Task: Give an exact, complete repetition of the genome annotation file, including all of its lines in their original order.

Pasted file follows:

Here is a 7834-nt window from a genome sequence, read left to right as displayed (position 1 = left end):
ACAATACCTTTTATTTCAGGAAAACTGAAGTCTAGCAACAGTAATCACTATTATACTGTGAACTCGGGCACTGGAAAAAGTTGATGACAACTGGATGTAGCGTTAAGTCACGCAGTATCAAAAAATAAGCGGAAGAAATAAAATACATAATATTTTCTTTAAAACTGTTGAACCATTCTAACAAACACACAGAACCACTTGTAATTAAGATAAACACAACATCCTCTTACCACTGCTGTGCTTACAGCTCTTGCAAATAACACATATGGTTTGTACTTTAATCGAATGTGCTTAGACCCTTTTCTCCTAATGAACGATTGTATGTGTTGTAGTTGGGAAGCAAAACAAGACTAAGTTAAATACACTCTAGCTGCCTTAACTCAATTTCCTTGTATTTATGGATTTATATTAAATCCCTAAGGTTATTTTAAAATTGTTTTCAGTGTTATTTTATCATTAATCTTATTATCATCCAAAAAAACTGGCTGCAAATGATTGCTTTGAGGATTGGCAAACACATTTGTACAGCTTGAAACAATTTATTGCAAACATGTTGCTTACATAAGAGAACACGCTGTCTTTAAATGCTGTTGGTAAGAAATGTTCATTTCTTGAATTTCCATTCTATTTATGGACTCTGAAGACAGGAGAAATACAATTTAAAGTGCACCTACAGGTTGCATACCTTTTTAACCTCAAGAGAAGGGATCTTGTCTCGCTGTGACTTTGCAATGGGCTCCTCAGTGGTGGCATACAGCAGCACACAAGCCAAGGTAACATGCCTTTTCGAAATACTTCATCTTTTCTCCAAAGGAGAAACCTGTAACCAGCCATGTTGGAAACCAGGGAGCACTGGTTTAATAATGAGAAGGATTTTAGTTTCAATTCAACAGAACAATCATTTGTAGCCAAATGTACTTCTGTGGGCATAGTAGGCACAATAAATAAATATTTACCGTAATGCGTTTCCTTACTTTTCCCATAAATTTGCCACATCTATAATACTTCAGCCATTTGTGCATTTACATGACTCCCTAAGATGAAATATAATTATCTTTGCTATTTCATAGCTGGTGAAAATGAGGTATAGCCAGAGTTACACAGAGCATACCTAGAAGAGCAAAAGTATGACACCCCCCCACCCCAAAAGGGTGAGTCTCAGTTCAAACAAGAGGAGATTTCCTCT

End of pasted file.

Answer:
Here is a 7834-nt window from a genome sequence, read left to right as displayed (position 1 = left end):
ACAATACCTTTTATTTCAGGAAAACTGAAGTCTAGCAACAGTAATCACTATTATACTGTGAACTCGGGCACTGGAAAAAGTTGATGACAACTGGATGTAGCGTTAAGTCACGCAGTATCAAAAAATAAGCGGAAGAAATAAAATACATAATATTTTCTTTAAAACTGTTGAACCATTCTAACAAACACACAGAACCACTTGTAATTAAGATAAACACAACATCCTCTTACCACTGCTGTGCTTACAGCTCTTGCAAATAACACATATGGTTTGTACTTTAATCGAATGTGCTTAGACCCTTTTCTCCTAATGAACGATTGTATGTGTTGTAGTTGGGAAGCAAAACAAGACTAAGTTAAATACACTCTAGCTGCCTTAACTCAATTTCCTTGTATTTATGGATTTATATTAAATCCCTAAGGTTATTTTAAAATTGTTTTCAGTGTTATTTTATCATTAATCTTATTATCATCCAAAAAAACTGGCTGCAAATGATTGCTTTGAGGATTGGCAAACACATTTGTACAGCTTGAAACAATTTATTGCAAACATGTTGCTTACATAAGAGAACACGCTGTCTTTAAATGCTGTTGGTAAGAAATGTTCATTTCTTGAATTTCCATTCTATTTATGGACTCTGAAGACAGGAGAAATACAATTTAAAGTGCACCTACAGGTTGCATACCTTTTTAACCTCAAGAGAAGGGATCTTGTCTCGCTGTGACTTTGCAATGGGCTCCTCAGTGGTGGCATACAGCAGCACACAAGCCAAGGTAACATGCCTTTTCGAAATACTTCATCTTTTCTCCAAAGGAGAAACCTGTAACCAGCCATGTTGGAAACCAGGGAGCACTGGTTTAATAATGAGAAGGATTTTAGTTTCAATTCAACAGAACAATCATTTGTAGCCAAATGTACTTCTGTGGGCATAGTAGGCACAATAAATAAATATTTACCGTAATGCGTTTCCTTACTTTTCCCATAAATTTGCCACATCTATAATACTTCAGCCATTTGTGCATTTACATGACTCCCTAAGATGAAATATAATTATCTTTGCTATTTCATAGCTGGTGAAAATGAGGTATAGCCAGAGTTACACAGAGCATACCTAGAAGAGCAAAAGTATGACACCCCCCCACCCCAAAAGGGTGAGTCTCAGTTCAAACAAGAGGAGATTTCCTCT